A-Z of nutrients


A healthy balanced diet

Eating a healthy balanced vegan diet is really very simple. If you eat a wide range of plant-based foods your body will get a balanced amount of all the different nutrients you need. If a nutrient is lacking in one food, you can get it from another so long as you eat a range of plant foods. For this reason, you should eat a wide range of different plant foods every day including fruit and vegetables (including green leafy veg every day), wholegrain foods such as brown rice, pulses (eg peas, beans and lentils) and nuts and seeds. These foods contain many vitamins and minerals, as well as carbohydrates, protein and healthy fats. Adding herbs and spices can improve the flavour of your dishes and provide a further nutritional boost.

  • Calcium


    You need calcium for your bones but it’s also important for your muscles, nerves, signalling within cells and making hormones. Getting enough calcium is particularly important for bones during adolescence – especially during a growth spurt. Find out which foods are best for calcium.

  • Carbohydrate


    Your body runs on carbs so don’t avoid them. Choose the good ones and you’ll be the best you can be. A steady energy supply from healthy carbs also makes you feel good, physically and mentally.

  • Chromium


    You only need a little chromium, but it plays an important role in regulating your blood sugar and insulin. It’s also needed for protein and fat metabolism. Diets high in processed foods may be lacking in chromium but a healthy diet provides enough to cover your needs.

  • Copper


    Copper is important for many chemical reactions in your body and is essential for healthy blood, nerve function and energy metabolism. It’s also important for making collagen – one of the main proteins in your bones, cartilage, tendons and skin. Without copper, your red blood cells couldn’t work properly. Find…

  • Fat


    You can meet your nutritional needs and support your overall health and wellbeing by including plant-based sources of healthy fats in your diet.

  • Folate (folic acid or vitamin B9)

    Folate (folic acid or vitamin B9)

    Folate helps your body make healthy red blood cells and DNA – your body’s genetic material. It also vital in early pregnancy to reduce the risk of neural tube birth defects so all women of childbearing age (15 to 49 years) are advised to make sure they have an adequate…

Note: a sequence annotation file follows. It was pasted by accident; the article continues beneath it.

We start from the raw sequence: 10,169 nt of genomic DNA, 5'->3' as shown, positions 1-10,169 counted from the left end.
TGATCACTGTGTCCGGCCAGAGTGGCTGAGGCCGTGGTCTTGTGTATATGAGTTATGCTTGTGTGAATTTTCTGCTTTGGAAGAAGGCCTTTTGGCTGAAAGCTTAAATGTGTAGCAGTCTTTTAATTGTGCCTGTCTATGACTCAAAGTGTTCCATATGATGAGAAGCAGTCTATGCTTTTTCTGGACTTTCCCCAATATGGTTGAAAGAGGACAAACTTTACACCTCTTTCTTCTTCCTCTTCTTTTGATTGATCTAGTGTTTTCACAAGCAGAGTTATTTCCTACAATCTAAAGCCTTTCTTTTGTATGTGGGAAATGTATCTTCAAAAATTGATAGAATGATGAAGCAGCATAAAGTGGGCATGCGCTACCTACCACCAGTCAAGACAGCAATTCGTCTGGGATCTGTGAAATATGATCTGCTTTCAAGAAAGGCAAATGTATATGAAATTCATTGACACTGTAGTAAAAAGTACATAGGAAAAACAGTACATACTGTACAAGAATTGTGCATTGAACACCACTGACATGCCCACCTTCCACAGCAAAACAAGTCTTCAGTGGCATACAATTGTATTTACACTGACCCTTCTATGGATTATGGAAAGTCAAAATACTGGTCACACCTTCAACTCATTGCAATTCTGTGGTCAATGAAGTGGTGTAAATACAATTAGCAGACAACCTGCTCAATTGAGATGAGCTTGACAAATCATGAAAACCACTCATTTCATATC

• Iodine


    You need iodine for your thyroid gland to make the thyroid hormones needed for normal growth and development. Low intake is one of the most common nutritional deficiencies and one of the most preventable causes of impaired development in children. Find out where to get iodine here.

  • Iron


    Your body needs iron to grow and develop. It uses iron to make haemoglobin, a protein in red blood cells that carries oxygen from your lungs to all parts of your body, and myoglobin, a protein that takes oxygen to your muscles. Iron also makes up part of many other…

  • Magnesium


    You need magnesium for your nerves and muscles to work normally, it’s also essential for a healthy immune system, steady heartbeat and strong bones. It helps regulate many body functions, keeping everything ticking over in order. Find out which foods are the best source.

  • Manganese


    You need manganese for healthy bones, skin, cartilage, nervous system and sugar metabolism. It also plays a key role in protecting your cells from damage and keeping your immune system strong. Find out which food and drink are the best sources.

  • Phosphorus


    You need phosphorus for healthy bones and teeth. It’s an essential part of all your cells and the DNA (genetic information) contained in them. It’s also important for maintaining the right chemical balance in your body. Phosphorus also helps release energy from food. Find out which foods are best for…

  • Potassium


    Potassium is vital for balancing fluids in your body, nerve signal transmission, heart muscle contractions and kidney health. A diet rich in potassium helps maintain good blood pressure and keeps your kidneys healthy. Find out which foods you need for potassium.

  • Protein


    By including these protein-rich plant-based foods into your diet, you can ensure you are meeting your nutritional needs without meat, fish, eggs or dairy.

  • Selenium